Is legal action the only option for Ian Gibson?

Ian Gibson, the backbencher barred from standing over his expenses claims, joins three other Labour MP’s not allowed to stand at the next general election. BBC News reports;

“MPs Margaret Moran, Elliot Morley and David Chaytor – who already said they would not stand – were also banned.

But [unlike Gibson] they have not been expelled from the party or had the whip removed.”

Iain Dale among others have agreed that only legal action will come close to overule the decision made by disciplinary panel set up by Labour’s ruling body.

This will be just great won’t it.

Top 4 anti-BNP voices

Number 4: Jesus

Amid the claims that extreme ethno-nationalism at best, the tail-end of bitter, twisted, decidedly un-British neo-nazism at worst, and ‘Christian Values’ go hand in hand, Michael Nazir-Ali reminds Telegraph readers that those claims are false, and actually Jesus

“would include all in the embrace of his Father’s love, and so change them that they begin to live for others, to meet the needs of strangers and to work for a just and compassionate society.”

And not once did Jesus mention The Christian Party during the Sermon on the Mount, with their crazy smiles posted on billboards all around London, and their opposition to referring to women as Ms (yep, look it up).

Number 3: Pete Doherty

By all accounts, his contribution to the cause was to call the BNP ‘racist c*nts’ at his gig in Stoke. Fair play.

Number 2: Zak Dingle

I’d never heard of him before I caught a glimpse of this video he made in order to steer people away from voting for the far-right nutcases (apparently he’s from Emmerdale – no relation to Iain).

Number 1: A BNP candidate

Corinne Tovey-Jones who is standing in the Nunnery Divison in Worcestershire for the BNP was outraged to find that racist material had been added – without her say so – to her campaign literature. Apparently her husband is Italian, so “how”, she asks, “can she be a racist”? Yes, I must say even I’m stumped…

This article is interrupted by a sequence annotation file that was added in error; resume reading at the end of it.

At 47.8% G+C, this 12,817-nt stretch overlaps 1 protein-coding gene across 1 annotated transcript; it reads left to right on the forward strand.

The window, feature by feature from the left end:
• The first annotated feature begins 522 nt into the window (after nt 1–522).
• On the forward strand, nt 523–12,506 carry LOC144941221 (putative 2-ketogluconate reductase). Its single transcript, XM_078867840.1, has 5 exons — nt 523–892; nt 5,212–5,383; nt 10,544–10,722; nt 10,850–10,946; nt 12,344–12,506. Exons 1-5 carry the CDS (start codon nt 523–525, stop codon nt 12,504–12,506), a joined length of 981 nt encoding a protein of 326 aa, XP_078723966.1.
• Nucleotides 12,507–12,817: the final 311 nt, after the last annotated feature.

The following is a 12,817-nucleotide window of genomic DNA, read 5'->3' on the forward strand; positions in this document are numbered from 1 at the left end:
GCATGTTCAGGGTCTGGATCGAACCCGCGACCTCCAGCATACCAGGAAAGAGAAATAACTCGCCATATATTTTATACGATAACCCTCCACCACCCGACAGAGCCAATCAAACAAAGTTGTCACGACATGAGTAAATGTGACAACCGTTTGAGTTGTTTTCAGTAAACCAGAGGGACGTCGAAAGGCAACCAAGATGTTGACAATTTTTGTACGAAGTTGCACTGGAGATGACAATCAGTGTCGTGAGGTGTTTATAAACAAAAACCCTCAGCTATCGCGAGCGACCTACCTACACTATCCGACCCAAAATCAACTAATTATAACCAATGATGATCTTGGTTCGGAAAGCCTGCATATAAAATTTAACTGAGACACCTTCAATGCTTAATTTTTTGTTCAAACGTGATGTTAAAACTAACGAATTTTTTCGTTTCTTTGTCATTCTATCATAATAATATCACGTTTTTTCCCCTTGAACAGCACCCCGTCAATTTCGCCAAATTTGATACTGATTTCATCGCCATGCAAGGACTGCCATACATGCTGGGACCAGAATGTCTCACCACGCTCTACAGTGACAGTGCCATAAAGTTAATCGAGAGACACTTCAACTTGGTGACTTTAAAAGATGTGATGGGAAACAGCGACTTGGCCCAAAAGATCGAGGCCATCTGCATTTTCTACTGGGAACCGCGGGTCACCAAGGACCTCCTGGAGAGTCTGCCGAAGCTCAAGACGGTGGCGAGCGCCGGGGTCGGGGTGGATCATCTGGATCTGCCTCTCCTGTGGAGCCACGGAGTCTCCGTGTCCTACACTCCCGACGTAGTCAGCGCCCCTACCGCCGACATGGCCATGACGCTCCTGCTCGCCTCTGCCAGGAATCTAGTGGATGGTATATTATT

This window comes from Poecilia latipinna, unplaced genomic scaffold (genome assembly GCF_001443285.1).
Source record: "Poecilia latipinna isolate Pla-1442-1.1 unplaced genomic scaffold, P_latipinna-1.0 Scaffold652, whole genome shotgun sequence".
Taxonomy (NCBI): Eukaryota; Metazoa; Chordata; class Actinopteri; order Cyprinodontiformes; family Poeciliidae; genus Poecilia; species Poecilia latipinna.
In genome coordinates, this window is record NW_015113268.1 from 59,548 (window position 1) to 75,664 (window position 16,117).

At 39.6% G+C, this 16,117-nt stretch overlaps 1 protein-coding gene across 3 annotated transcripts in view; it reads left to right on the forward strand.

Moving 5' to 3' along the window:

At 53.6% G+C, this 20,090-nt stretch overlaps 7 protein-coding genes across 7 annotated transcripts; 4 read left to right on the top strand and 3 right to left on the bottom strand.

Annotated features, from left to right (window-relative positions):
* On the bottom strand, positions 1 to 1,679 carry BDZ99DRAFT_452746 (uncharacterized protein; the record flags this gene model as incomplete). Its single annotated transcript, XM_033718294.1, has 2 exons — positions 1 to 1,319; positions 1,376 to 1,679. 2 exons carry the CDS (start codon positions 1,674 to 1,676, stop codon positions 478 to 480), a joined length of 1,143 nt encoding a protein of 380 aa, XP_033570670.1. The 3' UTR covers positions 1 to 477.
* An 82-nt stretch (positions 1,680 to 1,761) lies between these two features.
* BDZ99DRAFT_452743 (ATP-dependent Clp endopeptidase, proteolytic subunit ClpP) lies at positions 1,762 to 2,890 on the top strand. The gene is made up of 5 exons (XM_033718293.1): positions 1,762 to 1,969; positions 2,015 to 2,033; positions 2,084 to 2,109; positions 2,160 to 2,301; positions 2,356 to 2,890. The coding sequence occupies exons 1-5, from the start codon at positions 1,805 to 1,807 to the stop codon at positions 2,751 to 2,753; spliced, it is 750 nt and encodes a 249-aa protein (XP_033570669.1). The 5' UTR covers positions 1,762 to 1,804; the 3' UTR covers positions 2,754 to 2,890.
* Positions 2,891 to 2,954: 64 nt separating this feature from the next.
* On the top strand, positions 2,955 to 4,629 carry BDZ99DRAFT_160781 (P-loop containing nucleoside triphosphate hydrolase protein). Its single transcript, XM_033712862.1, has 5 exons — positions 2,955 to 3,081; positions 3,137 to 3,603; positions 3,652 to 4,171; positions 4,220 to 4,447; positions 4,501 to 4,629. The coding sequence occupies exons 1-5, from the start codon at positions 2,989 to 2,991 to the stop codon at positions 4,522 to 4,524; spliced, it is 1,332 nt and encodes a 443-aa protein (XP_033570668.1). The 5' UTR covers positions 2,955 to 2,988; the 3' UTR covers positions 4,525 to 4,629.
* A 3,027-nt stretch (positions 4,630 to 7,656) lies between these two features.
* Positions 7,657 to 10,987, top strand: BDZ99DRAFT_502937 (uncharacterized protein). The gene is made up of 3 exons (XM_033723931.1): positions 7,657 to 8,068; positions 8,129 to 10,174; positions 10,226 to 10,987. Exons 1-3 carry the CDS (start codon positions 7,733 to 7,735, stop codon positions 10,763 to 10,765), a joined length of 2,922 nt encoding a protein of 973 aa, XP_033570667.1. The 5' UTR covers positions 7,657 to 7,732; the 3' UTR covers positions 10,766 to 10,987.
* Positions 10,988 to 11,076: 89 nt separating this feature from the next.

Back or Sack for Darling

David Cameron, who last year told Gordon Brown to sack Alistair Darling for the handling of Northern Rock, is now asking Brown to “back [Darling] or sack him”.

Taking advantage of Brown’s indecisions on Darling, Cameron, in an interview with Sky News is jumping at the point that if Brown seems not to be backing Darling, then it appears their eyes have not always been on the economy, which I yesterday predicted.

This emerges as bloggers and journalists wonder whether this waning support for Darling is tactical before a reshuffle, noting Brown’s avowed support for Ed Balls in the treasury.

Brown has said that he does not want to stand down as PM, even after an expected election trumping on Thursday, reminding the public that he wants to stay focused on the rebuilding of the economy.

But strategically, with the dubiousness of the decision at the same time as the backing of Balls, Brown will not be able to gain support for ridding Darling, who caused fluctuations of support in the early days of the credit crisis, and later with the promises that the Brown/Darling duo could spur on stability way before city analyst’s predictions.

Certainly this will be fodder for attack, seen today in Cameron’s interview.

It seems that the only strategy, if Balls is to get the post, is for Brown to move over too, and prepare for a left-leaning Labour front team to take on Cameron’s Tories in the general election, expected next year.

News today has included the resignation of Jackie Smith as Home Secretary and three more sudden stand-downs; Patricia Hewitt’s retirement, Beverley Hughes standing down for family reasons, and David Chaytor’s leave.

Close ally to Brown, Tom Watson MP, has also decided to resign his position as minister, though he will continue to advise Gordon Brown on election strategies.

Reshuffling has not taken place yet, but already the face of our party is changing. And for better of for worse, a fresher, more progressive cabinet might just allow us a fighting chance after the drumming we – as all main parties – are about to receive this coming Thursday.